Future female leaders get taste of business world at camp
By Colleen Rerucha '06
It was the kind of thing that could put even a seasoned professional on edge: a room full of potential employers conducting multiple rounds of speed interviews.
"I'm a little nervous," said Bridget Bailie, just before starting the practice interview session at the Young Women in Business Leadership Program camp.
Bailie, a high school student from the Chicago area, was one of 38 campers who got a taste of the business world, and the jitters that sometimes come with it, during the five-day business camp for rising high school seniors at BGSU.
The program, hosted by the College of Business, is designed to prepare young women for the business world through experiential learning opportunities, from preparing an elevator speech to participating in speed interviews. The camp's mission is to encourage self-assurance in the very early stages of a business career.
"Business colleges typically comprise approximately 35 percent females and 65 percent males," said Susan Kosakowski, recruiting manager with the College of Business and camp director. "At BGSU, we are striving to increase the number of qualified, confident females preparing to successfully enter the business world."
A full itinerary of business boot camp sessions included entrepreneurialism, identifying a leadership style, developing a personal brand, managing stress, and business on the golf course. Campers were also tasked with launching a community service project with $100 seed money to jumpstart their ideas.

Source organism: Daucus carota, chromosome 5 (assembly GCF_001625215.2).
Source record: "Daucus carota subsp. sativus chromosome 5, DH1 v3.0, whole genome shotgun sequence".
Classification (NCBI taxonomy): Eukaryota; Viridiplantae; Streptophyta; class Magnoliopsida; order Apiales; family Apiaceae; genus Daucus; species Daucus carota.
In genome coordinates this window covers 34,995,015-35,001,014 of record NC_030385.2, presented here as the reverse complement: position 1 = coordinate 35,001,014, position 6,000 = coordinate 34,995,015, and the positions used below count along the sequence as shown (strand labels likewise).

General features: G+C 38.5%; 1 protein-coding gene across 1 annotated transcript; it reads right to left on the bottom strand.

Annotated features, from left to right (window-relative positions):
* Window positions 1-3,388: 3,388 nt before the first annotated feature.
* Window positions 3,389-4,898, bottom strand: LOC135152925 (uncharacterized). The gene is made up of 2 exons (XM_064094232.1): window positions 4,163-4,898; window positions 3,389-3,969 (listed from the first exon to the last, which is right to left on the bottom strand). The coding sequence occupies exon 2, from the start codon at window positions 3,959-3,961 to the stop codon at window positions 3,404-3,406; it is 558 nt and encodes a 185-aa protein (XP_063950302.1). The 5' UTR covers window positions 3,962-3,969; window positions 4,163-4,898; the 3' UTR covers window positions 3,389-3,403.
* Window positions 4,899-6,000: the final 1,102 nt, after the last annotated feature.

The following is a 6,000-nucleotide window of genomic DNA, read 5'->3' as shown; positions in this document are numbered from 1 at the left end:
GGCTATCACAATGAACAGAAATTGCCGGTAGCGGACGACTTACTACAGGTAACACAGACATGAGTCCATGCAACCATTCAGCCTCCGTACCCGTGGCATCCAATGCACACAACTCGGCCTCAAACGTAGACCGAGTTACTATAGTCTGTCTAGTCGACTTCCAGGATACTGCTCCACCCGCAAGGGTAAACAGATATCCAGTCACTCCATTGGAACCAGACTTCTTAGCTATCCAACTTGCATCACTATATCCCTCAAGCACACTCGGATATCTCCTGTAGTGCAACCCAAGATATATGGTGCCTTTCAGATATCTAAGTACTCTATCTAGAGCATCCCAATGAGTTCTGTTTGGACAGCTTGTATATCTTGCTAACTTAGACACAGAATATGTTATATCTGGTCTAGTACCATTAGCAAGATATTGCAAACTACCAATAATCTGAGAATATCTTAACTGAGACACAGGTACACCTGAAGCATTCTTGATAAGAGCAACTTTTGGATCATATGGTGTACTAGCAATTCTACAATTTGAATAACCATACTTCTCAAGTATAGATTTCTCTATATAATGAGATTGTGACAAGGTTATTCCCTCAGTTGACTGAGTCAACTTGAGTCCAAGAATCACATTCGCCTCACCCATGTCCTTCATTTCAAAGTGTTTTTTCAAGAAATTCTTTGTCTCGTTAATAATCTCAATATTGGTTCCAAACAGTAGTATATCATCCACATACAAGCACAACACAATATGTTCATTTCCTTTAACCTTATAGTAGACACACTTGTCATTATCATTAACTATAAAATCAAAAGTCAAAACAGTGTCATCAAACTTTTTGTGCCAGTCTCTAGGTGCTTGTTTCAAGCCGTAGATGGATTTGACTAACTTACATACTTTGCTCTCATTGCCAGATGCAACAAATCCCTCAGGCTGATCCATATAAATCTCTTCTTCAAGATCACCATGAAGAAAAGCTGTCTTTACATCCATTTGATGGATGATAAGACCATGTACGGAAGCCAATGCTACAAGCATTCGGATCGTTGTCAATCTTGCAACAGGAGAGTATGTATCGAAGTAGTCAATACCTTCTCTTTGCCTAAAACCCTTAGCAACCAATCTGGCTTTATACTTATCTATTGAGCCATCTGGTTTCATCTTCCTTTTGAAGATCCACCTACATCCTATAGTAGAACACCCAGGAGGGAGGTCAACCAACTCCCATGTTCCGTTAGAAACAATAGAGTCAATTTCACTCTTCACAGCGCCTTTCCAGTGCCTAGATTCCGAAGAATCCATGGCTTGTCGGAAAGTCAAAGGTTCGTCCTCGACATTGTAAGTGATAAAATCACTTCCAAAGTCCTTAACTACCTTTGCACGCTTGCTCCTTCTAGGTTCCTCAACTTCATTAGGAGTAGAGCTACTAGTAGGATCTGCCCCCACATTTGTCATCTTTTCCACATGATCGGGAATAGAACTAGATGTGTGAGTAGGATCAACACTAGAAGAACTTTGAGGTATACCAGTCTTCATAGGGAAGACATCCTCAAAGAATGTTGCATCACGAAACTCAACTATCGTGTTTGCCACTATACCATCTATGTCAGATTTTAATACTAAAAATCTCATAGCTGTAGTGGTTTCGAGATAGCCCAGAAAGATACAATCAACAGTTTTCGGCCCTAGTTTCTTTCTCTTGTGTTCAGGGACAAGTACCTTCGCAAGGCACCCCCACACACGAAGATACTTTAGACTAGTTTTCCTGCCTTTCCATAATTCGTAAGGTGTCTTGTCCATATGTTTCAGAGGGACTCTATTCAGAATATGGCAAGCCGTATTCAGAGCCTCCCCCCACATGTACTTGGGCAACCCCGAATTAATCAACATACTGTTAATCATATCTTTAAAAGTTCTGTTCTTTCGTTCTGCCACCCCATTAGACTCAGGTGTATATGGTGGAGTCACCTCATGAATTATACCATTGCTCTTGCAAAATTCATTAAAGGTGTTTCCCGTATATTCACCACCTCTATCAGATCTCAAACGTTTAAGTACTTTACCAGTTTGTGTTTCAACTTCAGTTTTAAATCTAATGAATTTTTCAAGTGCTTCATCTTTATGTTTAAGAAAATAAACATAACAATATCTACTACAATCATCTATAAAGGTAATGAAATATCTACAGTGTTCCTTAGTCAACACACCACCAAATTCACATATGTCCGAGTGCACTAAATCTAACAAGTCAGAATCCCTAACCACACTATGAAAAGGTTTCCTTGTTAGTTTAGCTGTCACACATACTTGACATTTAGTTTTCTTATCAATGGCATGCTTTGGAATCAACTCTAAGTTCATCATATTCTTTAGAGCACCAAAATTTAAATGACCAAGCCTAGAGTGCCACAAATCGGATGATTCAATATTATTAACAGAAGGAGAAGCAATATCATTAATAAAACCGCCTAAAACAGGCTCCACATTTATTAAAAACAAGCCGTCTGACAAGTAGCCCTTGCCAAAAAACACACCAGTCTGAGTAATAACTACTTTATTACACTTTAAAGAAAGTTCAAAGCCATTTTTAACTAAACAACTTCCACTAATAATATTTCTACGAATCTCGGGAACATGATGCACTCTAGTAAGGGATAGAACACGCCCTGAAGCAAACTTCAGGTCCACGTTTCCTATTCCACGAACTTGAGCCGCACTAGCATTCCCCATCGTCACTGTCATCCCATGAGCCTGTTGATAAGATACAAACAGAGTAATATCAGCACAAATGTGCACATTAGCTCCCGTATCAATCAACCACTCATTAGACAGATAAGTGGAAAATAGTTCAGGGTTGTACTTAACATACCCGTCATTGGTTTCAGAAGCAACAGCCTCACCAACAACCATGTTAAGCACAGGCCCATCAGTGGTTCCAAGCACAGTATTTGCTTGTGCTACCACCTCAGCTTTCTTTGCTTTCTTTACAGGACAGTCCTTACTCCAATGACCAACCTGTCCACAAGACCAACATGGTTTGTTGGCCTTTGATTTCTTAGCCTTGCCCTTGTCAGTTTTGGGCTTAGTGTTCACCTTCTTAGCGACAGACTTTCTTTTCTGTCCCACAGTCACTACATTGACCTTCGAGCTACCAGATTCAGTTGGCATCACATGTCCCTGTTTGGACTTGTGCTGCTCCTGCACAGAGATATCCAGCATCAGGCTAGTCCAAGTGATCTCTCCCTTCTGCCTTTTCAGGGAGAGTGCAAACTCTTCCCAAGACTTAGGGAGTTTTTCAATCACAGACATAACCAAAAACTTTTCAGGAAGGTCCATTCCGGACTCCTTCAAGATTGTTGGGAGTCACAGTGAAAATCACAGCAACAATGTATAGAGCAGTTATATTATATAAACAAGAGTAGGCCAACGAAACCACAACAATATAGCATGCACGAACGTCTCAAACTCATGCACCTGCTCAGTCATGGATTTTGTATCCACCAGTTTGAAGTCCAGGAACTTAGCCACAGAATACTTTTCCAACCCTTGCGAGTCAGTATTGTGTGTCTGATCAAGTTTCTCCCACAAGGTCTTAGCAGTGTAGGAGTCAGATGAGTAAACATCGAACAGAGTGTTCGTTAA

The keynote session of the week connected campers with female business leaders from a variety of companies and industries.
The professional businesswomen spent an afternoon on campus conducting speed interviews and networking with campers, introducing the importance of female mentorship.
"There's more to it than just a little speed interview," said Carris Ruffing, a corporate recruiter from Cooper Tire & Rubber Company in Findlay, Ohio, who volunteered her time to meet with the campers. "The more I recruit, the more I know the importance of women to support other women. It can be challenging in different niches of business. When I got this opportunity, I was extremely excited."
Kristin Kerestman, an early careers program specialist with Avery Dennison, traveled from Mentor, Ohio, to offer guidance to the young women developing newfound business skills.
"We want to make sure they have the support they need and the tools they need to get them there," she said.
"I really like the idea of having more female empowerment," said Bailie, who hopes to attend BGSU and specialize in accounting or marketing.
"Our campers can identify with the challenges of being a female in the business community," Kosakowski said. "All of our female mentors present strong leadership skills and a sincere interest in the ongoing success of these campers."
The business camp also provided a preview of campus life, with campers living in residence halls for the week.
"I really like it. We're all experiencing the same thing at the same time," said Anika Singhania, a camper from Sylvania, Ohio. "The dorm life is a lot of fun. I get a taste of independence."
Singhania knew she wanted to attend a BGSU summer camp after her sister participated in Tech Trek, a similar BGSU summer camp for girls in STEM. Singhania plans to major in computer science, but felt exposure to business skills would be beneficial for any career path.
"Business is everywhere," she said. "Even as a computer science major, I'm going to be interacting with business. I thought it was important to explore other options."
This is the second year for the business camp, which sold out in the spring. A portion of the cost of the camp is underwritten by the Women in Business Leadership Conference, an annual event to promote and support female leadership and equality in the workplace.